Pray, fast, give alms during Lent - Catholic Courier
Matthew H. Clark Matthew H. Clark

Pray, fast, give alms during Lent

It seems hardly possible, dear friends, that we are just a few days away from the beginning of another Lent. As we anticipate Ash Wednesday and the holy season that follows, I promise you my daily prayer and ask for yours that Lent will be a time of real conversion for us all, and that we will prepare well to celebrate the Easter Feast.

As we near this time of grace, I want to make a few simple suggestions for your Lenten prayer and practice. If you already have made some decisions about how you will approach this graced time, by all means go ahead with your plans. But if you are still thinking about how you will honor the season, you might want to think about one or more of the following:

1) Prayer. The weeks of Lent are a time of final and intense preparation for those who are preparing for baptism at the Easter Vigil and for those persons, already baptized, who will seek full communion with the Roman Catholic Church. It is our responsibility to pray for them and for those who have been generous enough to accompany them on their journeys of faith.

In many parishes the pictures and names of those preparing for the Easter sacraments are posted to remind parishioners to pray for them. I hope not only that you will pray for them by name, but also that you will include in your affection and prayer all those in our diocese who are traveling the same path. I always take great delight during the Rites of Election in telling catechumens and candidates that they are being held in prayer by the whole community.

Prayer for these individuals is a good reminder to ourselves that we too are called to become more like Christ. That often means that we need to put aside habits of life or dispositions of spirit that blind us to that call or so sap our spiritual energies that we have neither the strength nor courage to respond to God’s grace. And so, we rightly pray for ourselves, asking God to flood us with God’s own strength and light and wisdom.

2) Almsgiving. Almsgiving is a classic Lenten practice. There are, of course, many ways to observe it. One form that seems fruitful for people contains the following elements: a) a small sum set aside each day toward an Easter gift to a worthy cause; b) a daily moment of prayer for the cause selected; and c) an effort to make better known the good work of the cause that attracts your interest.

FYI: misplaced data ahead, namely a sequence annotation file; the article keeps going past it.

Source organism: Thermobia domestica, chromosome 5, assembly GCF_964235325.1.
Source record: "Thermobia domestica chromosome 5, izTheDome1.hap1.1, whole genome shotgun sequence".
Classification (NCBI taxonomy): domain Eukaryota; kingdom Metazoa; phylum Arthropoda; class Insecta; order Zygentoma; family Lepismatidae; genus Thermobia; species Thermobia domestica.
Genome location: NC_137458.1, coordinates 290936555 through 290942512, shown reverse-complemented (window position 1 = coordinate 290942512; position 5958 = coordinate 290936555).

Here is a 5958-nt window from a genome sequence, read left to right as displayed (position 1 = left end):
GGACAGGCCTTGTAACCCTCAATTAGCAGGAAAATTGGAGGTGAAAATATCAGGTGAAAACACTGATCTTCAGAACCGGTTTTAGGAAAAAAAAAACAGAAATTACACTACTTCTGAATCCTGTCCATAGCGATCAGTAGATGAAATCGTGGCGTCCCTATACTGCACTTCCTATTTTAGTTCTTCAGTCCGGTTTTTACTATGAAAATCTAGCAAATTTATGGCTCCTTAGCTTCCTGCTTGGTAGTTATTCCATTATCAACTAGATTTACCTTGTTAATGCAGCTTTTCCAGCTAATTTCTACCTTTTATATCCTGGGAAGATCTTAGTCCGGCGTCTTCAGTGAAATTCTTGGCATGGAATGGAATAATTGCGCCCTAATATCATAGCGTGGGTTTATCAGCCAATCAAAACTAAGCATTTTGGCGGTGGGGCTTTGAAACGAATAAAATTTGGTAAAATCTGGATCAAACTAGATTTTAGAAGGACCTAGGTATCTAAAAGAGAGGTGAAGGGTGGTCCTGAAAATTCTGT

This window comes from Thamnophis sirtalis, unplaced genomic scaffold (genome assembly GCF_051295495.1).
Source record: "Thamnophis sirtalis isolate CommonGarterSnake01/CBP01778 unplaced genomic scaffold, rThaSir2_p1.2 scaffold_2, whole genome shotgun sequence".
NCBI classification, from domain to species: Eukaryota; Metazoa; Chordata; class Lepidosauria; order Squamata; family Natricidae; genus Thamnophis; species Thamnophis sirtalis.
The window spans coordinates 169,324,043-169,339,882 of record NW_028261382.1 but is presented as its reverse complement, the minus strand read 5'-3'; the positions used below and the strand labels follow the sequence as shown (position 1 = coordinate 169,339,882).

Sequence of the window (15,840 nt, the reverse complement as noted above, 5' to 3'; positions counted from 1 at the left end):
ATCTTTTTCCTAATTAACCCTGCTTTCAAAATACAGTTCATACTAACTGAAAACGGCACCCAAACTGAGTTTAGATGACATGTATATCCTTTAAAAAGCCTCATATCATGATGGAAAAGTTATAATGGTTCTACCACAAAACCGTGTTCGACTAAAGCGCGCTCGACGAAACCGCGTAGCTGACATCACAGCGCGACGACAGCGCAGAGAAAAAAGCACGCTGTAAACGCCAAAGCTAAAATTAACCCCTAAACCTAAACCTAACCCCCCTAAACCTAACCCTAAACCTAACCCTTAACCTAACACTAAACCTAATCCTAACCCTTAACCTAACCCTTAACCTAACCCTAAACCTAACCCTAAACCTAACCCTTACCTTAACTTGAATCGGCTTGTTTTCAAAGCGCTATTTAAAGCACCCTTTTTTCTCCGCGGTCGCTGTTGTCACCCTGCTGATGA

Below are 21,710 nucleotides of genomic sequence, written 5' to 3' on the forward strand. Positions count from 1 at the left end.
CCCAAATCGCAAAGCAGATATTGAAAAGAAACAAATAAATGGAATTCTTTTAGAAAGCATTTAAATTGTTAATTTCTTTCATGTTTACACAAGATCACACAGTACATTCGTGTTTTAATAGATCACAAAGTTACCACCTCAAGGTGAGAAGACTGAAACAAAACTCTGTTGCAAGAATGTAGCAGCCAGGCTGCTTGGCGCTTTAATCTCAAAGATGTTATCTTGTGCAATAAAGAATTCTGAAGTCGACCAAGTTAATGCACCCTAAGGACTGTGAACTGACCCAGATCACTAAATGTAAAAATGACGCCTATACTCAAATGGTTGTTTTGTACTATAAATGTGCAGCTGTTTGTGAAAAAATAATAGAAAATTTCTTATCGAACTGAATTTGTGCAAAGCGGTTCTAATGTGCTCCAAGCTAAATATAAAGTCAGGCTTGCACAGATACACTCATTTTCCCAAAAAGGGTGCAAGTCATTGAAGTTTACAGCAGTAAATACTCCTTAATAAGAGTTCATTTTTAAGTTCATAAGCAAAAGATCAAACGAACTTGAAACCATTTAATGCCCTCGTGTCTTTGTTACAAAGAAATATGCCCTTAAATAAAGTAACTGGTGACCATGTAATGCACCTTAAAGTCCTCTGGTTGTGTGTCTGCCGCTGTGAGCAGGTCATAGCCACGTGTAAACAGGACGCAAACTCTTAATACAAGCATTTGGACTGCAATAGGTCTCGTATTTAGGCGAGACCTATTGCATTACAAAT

A variation on the almsgiving theme that many find attractive is the gift of time and/or talent for the encouragement or relief of others. Whatever the shape, form or direction of the almsgiving, it is meant as a reminder that all good gifts come from God and that we are truly grateful for them only when we share them with others.

3) Fasting. It never hurts to consider our use of God’s good gifts. We all know from experience that we can misuse or fail to appreciate them. And more and more we realize that such failure is not only personal but can also be a failure of our society. Yes, you or I can use too much food or alcohol. We can neglect the ordinary means to safeguard our health such as good nutrition and proper exercise. Lent is a reminder, even an invitation, to do something about that. And do something we can, depending on our needs, priorities and opportunities. We can cut down on that portion or do those laps or forego that treat that carries tons of calories and little nutritive value.

Certainly, larger issues like pollution, deforestation, spending too much on weapons and spending too little to relieve human misery are much harder issues with which to deal. Yet we can inform ourselves about such things. We can communicate our convictions to public officials and policy makers. We can encourage others to do the same. And, God willing, we can hope to make a difference.

I hope that whatever you choose to do by way of Lenten observance will be a blessing to you. Please pray for me, as I will for you, that we will all grow in love of God, neighbor and self during the weeks of Lent and celebrate the Easter Feast with truly joyful hearts.

Peace to all.

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